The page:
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    I just said that I think we need diversity--you obviously qualify! If you choose to take offense to one particular blurb in my comment, that's your business. As I see it, the door to people like OP (assuming he has a passion to teach, which I would expect of someone willing to GO BACK TO SCHOOL at that point in life) should never be shut. But at least here in CA, it is. You know it, and I know it. Heck, the stars have to align for a traditional teaching candidate in 2013 to land himself/herself a desireable teaching gig. The point being: The profession is not geared for career-changers, and that is very unfortunate.

    Let's say OP decides to go back to school... takes a couple years. He/she is now 59 years old, and it is 2015. Do not ignore the economic climate. People seem to believe that we've weathered the storm economically and that "America is back". Be real. 2013, 2014, 2015 are bound to be bad years (like 2008, only worse). In that climate, anyone without sufficient seniority is in trouble. If you happen to have passion, the talent, and the willingness to sacrifice... and don't have seniority? They have no use for you.

    And for the record, I don't think I said that most teachers here are white (though stats may actually bear that out). I just meant to say that the teaching ranks are not heterogenous. Whatever diversity you think you see, congratulations. I honestly don't see it. And that is over a decade, in 50+ schools. If you bring something new/different to the party, it's of no consequence to your employment. That mentality works against OP.
     
  30. Ms. I

    Ms. I Maven

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    Speaking of what you said John Lee about diversity, I'm not a teacher, but most of the people in my line of work are older, Caucasian ladies. The next most common group in my line are the young, Caucasian ladies who will eventually take the older ones' places. Again, it's pracitcally all female, like teaching & I, too wish there was a LOT more diversity.
     
  31. Ms. I

    Ms. I Maven

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    I got off to a late start with my career. I started off in special ed & did that very briefly, but the bulk of my years was plain old subbing. I'll be 39 when I graduate with the 2nd Masters I'm working on, but I'm in such a high demand field that I already got hired in fall, 2011.
     
  32. showmelady

    showmelady Companion

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    Test the waters first, maybe?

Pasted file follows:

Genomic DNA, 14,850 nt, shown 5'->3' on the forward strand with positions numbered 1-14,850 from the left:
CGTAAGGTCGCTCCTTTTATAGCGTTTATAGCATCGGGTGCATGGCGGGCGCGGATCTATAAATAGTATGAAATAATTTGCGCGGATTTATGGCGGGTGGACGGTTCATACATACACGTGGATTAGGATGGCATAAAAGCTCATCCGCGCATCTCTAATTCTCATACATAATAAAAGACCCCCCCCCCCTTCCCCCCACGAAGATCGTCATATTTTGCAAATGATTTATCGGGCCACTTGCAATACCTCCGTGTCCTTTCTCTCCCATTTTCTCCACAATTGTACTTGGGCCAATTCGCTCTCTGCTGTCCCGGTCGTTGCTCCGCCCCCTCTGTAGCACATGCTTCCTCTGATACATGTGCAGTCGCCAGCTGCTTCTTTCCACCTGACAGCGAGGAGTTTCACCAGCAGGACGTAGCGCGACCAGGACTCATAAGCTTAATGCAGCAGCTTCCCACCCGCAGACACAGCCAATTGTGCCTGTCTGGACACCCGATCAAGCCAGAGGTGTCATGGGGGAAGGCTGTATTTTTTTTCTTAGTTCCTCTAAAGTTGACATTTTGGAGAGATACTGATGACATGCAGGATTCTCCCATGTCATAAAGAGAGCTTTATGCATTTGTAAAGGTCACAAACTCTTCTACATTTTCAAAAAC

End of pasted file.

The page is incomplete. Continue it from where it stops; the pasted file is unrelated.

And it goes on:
What are the requirements to be a sub in your state? (some states only require a 2-year degree, and I have seen some that only require a HS diploma)

    Try to get hired in as a sub and if you do you can see if you like the job, then decide if you want to get the educational requirements to become a full-time teacher. Plus. you will get paid for the sub work, and if you decide to go back to school you could continue to sub part time. It would help pay for school.
     
  33. MissCeliaB

    MissCeliaB Aficionado

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    I agree with this. It is difficult for anyone to find a teaching job. This would make you sure you really wanted to do it before you spent money on a degree. We certainly need teachers like you, who are positive and excited and skilled. There may be other jobs in the education field that you would find just as fulfilling that don't require the time in school. Also, many private schools don't require that their teachers be certified. Look into your options for other related jobs, but if an education degree is what you want, and money is not a concern, go ahead and get it.
     
  34. JustMe

    JustMe Virtuoso

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    It's been mentioned a couple times that our profession is not friendly to older career changers. But I think the honest truth is that age is a factor in not all but most jobs. A sixty year old wanting to enter nearly any field will find it difficult. It would be difficult where my husband works, difficult where my sister works... So I don't think teaching in particular is any more "unfriendly" to older applicants than the majority of fields.
     
  35. TamiJ

    TamiJ Virtuoso

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    I agree with that. Entering any field at an older age is going to present some difficulties and challenges. I wish it weren't that way, but it is.
     
  36. callmebob

    callmebob Enthusiast

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    57 and looking for a new career. wow, That seems to be time to look for retirement hobbies.
     
  37. Elvira

    Elvira Rookie

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    Like many of the posters here have mentioned, the elementary school market is pretty saturated in most of the US. Most people I know who major in early childhood education have to really search and compete for jobs. However, if you are open to charter schools and private schools, it might not be as hard to find a job.